Lord Forsyth of Drumlean: My Lords, I have two brief points to make. I very much agree with what the noble Baroness, Lady Liddell, had to say on these matters and I will not repeat the arguments. I would just like to pick up the point made by my noble friend Lord Maclennan. One of the big low points in my political life was seeing the saltires flying in Libya when al-Megrahi landed there. The noble Lord, Lord
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Until now, we have enjoyed a Civil Service that has kept Ministers in check and within the bounds of their responsibilities. I say with regret that there is a certain amount of evidence that that is not happening in Scotland at the moment. The Scottish National Party is perfectly entitled to have a policy that states that Scotland should withdraw from NATO. Why it has that policy, I do not know; everyone else is queuing up to join NATO. However, it is not entitled to advance and advocate the policy within the confines of the devolved Parliament, because foreign and defence policies are not the business of that Parliament.
If we cannot rely on the sense of responsibility of the elected Members, we must have rules to deal with that. In the old days, the rules that worked particularly well were those on financial accountability that lay with the accounting officer of the department concerned. The response of the noble Lord who was a Cabinet Secretary to some of the complaints that were made by all the parties about the behaviour of the Civil Service in Scotland was disappointing to say the least.
I think that the noble Lord, Lord Foulkes, tabled the amendment out of sheer frustration. He is on to a good point, but unfortunately it is a bit of a blunderbuss. It has served to give us a good opportunity to debate these issues. However, it is very important, if we are to have a devolved Parliament, that it sticks to its last, does not create confusion and does not have a leader who thinks that it is his job to pursue competing policies. I am all in favour of competition, but competition between Parliaments on foreign policy is going a bit far.
Lord Kerr of Kinlochard: My Lords, I will privately reveal that I have not been briefed by the noble Lord, Lord Browne of Ladyton, on why the amendment goes too far; I worked it out for myself. The idea of seeking consent seems to be a little insulting. Co-ordination is what we are talking about. The idea of writing into law a requirement for co-ordination seems very odd. I admit that the Foreign Office that I worked in completely failed to co-ordinate the travel plans of Ministers of both political persuasions. It is very difficult for the Foreign Office to attempt the task, and it is universally ignored by the rest of Whitehall. The person who can achieve the task is the ambassador who is lucky enough to have a couple of ministerial visitors. If he tells A or A's office that B will be in the House at a certain time, A will decide that his plans require him to come at another time. In my experience, the collegiate atmosphere of any British Government has meant that it is perfectly easy to separate visits one from another. Therefore, this is unnecessary.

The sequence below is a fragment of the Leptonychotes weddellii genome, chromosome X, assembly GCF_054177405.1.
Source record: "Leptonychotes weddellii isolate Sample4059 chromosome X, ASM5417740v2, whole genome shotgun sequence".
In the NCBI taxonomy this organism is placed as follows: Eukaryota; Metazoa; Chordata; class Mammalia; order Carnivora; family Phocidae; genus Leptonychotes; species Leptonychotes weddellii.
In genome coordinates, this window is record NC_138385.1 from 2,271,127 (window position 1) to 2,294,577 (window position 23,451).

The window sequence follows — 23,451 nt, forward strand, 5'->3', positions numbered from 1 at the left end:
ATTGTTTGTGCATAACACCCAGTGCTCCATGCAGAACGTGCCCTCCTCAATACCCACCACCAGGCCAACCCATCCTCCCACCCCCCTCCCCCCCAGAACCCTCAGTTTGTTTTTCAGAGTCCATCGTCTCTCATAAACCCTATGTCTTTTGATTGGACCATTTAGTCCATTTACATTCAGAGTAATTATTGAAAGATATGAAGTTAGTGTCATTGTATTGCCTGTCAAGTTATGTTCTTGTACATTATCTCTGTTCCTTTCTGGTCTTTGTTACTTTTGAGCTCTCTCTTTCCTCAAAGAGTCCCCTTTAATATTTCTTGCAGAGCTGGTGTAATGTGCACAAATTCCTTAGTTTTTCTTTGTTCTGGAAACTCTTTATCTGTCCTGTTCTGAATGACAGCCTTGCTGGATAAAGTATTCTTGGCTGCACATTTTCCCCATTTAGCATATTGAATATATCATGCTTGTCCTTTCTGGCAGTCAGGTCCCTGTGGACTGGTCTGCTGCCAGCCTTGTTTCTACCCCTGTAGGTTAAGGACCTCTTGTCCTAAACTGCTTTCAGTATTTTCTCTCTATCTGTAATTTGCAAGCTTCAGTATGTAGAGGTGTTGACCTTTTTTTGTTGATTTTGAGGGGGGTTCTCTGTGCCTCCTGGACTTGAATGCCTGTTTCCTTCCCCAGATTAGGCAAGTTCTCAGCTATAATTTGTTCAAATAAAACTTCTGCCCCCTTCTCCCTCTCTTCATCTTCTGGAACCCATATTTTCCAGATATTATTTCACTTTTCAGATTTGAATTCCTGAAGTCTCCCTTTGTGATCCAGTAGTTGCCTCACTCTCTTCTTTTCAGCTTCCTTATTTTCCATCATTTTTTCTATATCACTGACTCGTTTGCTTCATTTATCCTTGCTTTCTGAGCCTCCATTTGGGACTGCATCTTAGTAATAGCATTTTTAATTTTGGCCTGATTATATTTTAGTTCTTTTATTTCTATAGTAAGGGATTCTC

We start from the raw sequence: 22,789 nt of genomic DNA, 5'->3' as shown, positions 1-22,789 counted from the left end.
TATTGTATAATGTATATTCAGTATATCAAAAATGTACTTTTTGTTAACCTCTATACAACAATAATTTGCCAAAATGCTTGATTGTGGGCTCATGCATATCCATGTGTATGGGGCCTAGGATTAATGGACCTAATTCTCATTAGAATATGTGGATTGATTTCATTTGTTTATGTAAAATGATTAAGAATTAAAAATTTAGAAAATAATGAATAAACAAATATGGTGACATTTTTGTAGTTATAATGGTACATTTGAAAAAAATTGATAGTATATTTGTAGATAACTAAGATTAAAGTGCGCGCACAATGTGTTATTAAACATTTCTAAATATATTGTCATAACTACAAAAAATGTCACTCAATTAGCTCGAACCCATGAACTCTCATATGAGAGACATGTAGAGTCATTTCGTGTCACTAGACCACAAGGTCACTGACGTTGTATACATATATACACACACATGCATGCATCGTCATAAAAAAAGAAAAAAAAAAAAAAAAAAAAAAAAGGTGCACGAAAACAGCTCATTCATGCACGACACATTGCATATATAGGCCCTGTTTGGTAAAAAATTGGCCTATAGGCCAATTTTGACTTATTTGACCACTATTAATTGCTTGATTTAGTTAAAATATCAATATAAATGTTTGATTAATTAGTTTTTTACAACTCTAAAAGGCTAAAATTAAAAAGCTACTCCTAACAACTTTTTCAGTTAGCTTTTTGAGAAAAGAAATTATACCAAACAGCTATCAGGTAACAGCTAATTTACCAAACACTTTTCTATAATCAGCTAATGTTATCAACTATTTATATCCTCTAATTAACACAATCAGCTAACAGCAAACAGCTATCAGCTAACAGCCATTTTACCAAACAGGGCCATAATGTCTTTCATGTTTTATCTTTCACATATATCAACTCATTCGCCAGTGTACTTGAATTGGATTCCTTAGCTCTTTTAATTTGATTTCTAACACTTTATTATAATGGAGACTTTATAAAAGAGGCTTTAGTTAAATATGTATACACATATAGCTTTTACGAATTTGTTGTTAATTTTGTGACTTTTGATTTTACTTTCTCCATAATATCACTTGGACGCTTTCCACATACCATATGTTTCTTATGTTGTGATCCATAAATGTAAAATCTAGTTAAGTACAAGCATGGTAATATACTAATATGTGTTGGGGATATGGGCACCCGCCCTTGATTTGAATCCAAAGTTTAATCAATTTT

Lord Kerr of Kinlochard: Yes, but the innuendo today was that they must not be allowed to talk to foreign Governments because they would try to persuade them in some way to leave NATO. That is a big jump. Of course it is in the Scottish National Party manifesto; we have all read it. However, again in this debate, I have been worried by the splendid attack of the noble Lord, Lord Foulkes. He said that he is up for the fight. It is easy to have this kind of fight when the opponent is not in the ring. We ought to be careful about insulting somebody who is not here. I am happy to be insulted because I am here. However, the fight should be conducted out there on the hustings. Here, we should try to avoid insult and innuendo.
Lord Maxton: To be fair-and not even to be fair-the fact is that the Scottish nationalists are not here through their choice, not through the choice of the House. If they wanted to be here, putting their case, they could be-instead of relying on the one Welsh nationalist in the House.
Lord Kerr of Kinlochard: It may well be true that it is their choice. If so, it is a great mistake. I hope it is the view of all in this House that it would be very good if they were here. While they are not here, we should try to avoid insult. It does not do us any good when our debates are reported in Scotland.